Buying a HUD Home Part 2: How I Acquired 4 Homes in Under 2 Years

Previous Articles in this series:
Buying a HUD Home Part 1: How I Acquired 4 Homes in Under 2 Years

On to Buying a HUD Home Part 2: How I Acquired 4 Homes in Under 2 Years:

1. Knowing the HUD Listing System

You must understand that, like most government systems, there is no emotion or logic to the process. HUD has a process for buying a home, and you will not change it. The key advantage for the investor is, HUD doesn’t care about how nice the house looks, or what memories were made there, or any other bologna that most retail sellers use to not sell their house for the price we need to buy it for.

On that note, we understand that it is only a matter of time and market conditions for buying a HUD home at the right price. HUD is systematic in its approach, and uses a timeline for each and every listing:

  • Initial Offer Period: Typically 10 days, with preference given to owner occupants, with the asking price equal to the appraised value.
  • Day 11-30: Offers open to all bidders, with the bid period ending daily at 11:59 PM.
  • After 30 days: HUD re-evaluates the asking price, often reducing it.
  • Day 31-35: Typically another offer period with preference given to owner occupants.
  • Day 36-60: Offers open to all bidders, with the bid period ending daily at 11:59 PM.
  • After 60 days: Another evaluation of the price, and often another price reduction.
  • Day 61-65: Typically another offer period with preference given to owner occupants.
  • The cycle repeats, until the property is sold.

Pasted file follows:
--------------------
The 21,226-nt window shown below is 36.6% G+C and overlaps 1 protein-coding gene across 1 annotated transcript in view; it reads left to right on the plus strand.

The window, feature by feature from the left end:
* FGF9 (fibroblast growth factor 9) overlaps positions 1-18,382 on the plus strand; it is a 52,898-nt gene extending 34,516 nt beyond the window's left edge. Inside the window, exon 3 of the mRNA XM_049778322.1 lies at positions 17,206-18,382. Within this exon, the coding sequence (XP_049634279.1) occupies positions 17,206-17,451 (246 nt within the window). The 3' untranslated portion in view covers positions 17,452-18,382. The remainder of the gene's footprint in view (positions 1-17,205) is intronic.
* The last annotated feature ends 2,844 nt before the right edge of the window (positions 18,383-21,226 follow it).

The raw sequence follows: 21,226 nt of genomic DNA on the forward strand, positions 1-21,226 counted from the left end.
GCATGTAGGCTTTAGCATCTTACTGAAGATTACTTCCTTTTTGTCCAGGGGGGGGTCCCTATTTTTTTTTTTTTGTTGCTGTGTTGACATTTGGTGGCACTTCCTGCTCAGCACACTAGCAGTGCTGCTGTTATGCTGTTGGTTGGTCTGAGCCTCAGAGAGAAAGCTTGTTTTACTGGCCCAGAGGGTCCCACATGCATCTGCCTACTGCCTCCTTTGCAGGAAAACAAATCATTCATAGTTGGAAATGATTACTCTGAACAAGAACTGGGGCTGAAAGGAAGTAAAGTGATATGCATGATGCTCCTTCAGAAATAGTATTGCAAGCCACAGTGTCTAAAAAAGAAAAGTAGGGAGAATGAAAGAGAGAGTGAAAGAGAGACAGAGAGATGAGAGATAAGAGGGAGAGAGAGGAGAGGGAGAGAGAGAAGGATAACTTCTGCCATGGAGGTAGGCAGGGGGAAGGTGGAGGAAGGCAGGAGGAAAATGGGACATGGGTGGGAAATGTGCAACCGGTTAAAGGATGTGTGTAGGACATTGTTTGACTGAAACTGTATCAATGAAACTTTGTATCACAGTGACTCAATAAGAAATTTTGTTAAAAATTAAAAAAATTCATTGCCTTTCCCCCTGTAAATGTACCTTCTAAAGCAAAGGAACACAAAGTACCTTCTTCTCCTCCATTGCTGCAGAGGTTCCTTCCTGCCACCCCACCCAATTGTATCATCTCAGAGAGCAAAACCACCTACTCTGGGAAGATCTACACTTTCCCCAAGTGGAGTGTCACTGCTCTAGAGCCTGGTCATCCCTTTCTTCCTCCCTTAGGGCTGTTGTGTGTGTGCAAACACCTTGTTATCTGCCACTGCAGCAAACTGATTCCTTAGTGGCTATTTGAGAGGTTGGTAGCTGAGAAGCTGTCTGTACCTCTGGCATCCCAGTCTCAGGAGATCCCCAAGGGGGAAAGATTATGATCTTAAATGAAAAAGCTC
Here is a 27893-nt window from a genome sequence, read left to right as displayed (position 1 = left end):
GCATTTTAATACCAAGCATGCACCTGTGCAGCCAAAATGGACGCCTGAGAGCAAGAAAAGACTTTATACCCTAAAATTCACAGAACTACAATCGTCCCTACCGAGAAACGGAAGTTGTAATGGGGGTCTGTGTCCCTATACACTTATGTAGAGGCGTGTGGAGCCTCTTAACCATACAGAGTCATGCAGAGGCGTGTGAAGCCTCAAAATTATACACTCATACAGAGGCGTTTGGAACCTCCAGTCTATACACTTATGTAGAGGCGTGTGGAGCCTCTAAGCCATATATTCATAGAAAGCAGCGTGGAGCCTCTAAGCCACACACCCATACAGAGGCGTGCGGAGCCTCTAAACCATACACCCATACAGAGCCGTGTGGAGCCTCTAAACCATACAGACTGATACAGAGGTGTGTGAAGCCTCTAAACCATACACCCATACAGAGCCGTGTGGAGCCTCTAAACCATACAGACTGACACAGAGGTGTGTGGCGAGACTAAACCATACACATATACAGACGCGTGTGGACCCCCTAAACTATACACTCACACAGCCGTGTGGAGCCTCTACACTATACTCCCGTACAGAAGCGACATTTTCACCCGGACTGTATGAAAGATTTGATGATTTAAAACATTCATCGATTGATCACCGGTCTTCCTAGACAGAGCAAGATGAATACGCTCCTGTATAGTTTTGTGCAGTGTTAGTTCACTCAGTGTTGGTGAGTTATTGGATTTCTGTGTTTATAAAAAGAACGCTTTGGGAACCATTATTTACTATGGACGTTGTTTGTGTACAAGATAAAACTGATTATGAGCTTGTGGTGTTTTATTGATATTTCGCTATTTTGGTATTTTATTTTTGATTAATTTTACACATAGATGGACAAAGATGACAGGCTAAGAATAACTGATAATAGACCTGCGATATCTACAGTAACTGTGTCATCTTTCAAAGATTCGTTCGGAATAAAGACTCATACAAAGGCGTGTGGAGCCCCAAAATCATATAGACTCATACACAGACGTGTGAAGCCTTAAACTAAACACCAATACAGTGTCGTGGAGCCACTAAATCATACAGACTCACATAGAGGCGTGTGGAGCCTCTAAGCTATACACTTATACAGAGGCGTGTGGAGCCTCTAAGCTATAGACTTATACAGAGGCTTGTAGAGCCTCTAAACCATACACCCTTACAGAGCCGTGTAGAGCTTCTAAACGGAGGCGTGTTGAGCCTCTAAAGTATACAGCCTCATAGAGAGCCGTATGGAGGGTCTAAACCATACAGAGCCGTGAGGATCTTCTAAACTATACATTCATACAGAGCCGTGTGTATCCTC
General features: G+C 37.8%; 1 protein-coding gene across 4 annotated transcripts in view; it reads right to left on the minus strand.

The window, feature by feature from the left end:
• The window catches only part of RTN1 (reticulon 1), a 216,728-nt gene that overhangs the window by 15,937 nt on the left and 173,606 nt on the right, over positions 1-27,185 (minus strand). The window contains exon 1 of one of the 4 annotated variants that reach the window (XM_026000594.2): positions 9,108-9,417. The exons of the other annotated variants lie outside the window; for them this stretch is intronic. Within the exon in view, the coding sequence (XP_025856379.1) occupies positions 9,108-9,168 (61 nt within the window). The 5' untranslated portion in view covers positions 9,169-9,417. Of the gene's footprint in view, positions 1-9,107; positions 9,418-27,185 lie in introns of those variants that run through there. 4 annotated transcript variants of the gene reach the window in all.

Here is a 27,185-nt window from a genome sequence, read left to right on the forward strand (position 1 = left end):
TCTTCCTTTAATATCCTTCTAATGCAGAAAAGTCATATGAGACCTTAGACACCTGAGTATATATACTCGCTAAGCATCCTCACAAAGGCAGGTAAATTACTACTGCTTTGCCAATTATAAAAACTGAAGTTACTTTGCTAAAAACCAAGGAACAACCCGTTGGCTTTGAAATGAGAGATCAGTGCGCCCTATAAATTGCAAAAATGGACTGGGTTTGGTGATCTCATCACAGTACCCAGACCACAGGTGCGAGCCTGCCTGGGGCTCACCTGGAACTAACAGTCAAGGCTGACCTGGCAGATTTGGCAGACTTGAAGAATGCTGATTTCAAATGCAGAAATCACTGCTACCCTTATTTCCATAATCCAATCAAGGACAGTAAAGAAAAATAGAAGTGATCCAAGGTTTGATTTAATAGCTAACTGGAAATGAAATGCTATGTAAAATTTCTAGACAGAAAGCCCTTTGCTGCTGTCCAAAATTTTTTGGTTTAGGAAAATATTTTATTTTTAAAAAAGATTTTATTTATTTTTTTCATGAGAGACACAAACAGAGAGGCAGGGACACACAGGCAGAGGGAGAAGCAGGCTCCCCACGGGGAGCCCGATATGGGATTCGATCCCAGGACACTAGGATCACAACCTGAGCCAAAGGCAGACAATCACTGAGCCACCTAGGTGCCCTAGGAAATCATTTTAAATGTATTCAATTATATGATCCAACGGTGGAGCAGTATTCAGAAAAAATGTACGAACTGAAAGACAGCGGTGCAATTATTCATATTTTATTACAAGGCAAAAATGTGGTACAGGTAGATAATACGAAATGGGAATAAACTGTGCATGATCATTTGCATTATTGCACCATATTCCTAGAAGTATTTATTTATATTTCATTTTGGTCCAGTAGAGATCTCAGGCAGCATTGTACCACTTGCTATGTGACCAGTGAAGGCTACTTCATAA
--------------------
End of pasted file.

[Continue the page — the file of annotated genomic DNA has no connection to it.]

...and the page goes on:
2. Timing Your Offer

Now that you know the system, it is all a matter of timing your offer. If possible, submit your offer as an owner occupant, as HUD gives preference to owner occupants (it is their primary goal – to help people, especially first time home buyers, acquire their home). Be aware that submitting a bid as an owner occupant commits you to living in the house for at least 12 months, and that you cannot buy another HUD home as an owner occupant for 24 months.

My experience has taught me that at the 60 day mark, HUD is most likely to accept an offer that is anywhere within reason. The home I own and currently live in I purchased for $40,000, with a seller concession of 3% towards closing costs. HUD originally listed the home for $70,000, and my market research indicates accuracy in that number, and I would list it today for around $75,000, if I wanted to sell.

So what I will try to do, is evaluate my offer for buying the HUD home, and submit it during the 31-35 day offer period, or the 61-65 day offer period, as an owner occupant, for much less than HUD is asking for the home.

You may check HUD’s current home listings at bidselect.com.

3. Don’t Worry About the Paperwork

HUD displays the results of the offer period on the next business day after the offer period ends. These results are displayed on HUD’s website,  and the paperwork begins. This is where a good realtor comes in handy. I normally hire the appraiser and surveyor myself, but if you are just beginning, I recommend that you call you realtor about 2-3 times a week during the document and closing stage of the property, as they will be able to dot the i’s and t’s for you.

Be sure, sure, sure that the appraiser and surveyor are hired right away, and begin work ASAP, as it can take as little as a few days to weeks for the appraisal and survey to be completed. These documents are vital in almost every real estate transaction, unless you are buying with cash. Just keep pounding on your realtor, and make them earn the high commission they are being paid (HUD pays 5% to the realtor that brings them a buyer).

Hint: In some HUD home buying offers (before I became a realtor), I have asked the realtor to reduce the commission to make my offer more attractive to HUD. HUD cares about the bottom line, not your offer price.

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